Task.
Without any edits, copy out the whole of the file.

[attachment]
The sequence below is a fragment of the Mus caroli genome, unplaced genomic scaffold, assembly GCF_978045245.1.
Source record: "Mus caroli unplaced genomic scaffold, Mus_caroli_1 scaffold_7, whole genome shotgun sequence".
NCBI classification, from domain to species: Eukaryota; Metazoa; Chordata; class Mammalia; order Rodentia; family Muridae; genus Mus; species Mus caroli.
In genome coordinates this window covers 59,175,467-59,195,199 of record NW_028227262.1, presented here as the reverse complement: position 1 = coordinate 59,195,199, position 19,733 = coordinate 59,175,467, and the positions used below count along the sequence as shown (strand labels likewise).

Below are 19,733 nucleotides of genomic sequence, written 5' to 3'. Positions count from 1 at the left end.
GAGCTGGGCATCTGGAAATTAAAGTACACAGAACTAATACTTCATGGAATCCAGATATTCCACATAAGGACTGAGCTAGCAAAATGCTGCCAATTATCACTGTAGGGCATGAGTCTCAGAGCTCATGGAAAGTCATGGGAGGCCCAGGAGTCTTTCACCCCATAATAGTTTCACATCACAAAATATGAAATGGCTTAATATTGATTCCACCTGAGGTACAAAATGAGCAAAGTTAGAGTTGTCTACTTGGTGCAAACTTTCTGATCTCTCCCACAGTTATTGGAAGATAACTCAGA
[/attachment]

The sequence below is a fragment of the Mus caroli genome, unplaced genomic scaffold, assembly GCF_978045245.1.
Source record: "Mus caroli unplaced genomic scaffold, Mus_caroli_1 scaffold_7, whole genome shotgun sequence".
NCBI classification, from domain to species: Eukaryota; Metazoa; Chordata; class Mammalia; order Rodentia; family Muridae; genus Mus; species Mus caroli.
In genome coordinates this window covers 59,175,467-59,195,199 of record NW_028227262.1, presented here as the reverse complement: position 1 = coordinate 59,195,199, position 19,733 = coordinate 59,175,467, and the positions used below count along the sequence as shown (strand labels likewise).

Below are 19,733 nucleotides of genomic sequence, written 5' to 3'. Positions count from 1 at the left end.
GAGCTGGGCATCTGGAAATTAAAGTACACAGAACTAATACTTCATGGAATCCAGATATTCCACATAAGGACTGAGCTAGCAAAATGCTGCCAATTATCACTGTAGGGCATGAGTCTCAGAGCTCATGGAAAGTCATGGGAGGCCCAGGAGTCTTTCACCCCATAATAGTTTCACATCACAAAATATGAAATGGCTTAATATTGATTCCACCTGAGGTACAAAATGAGCAAAGTTAGAGTTGTCTACTTGGTGCAAACTTTCTGATCTCTCCCACAGTTATTGGAAGATAACTCAGA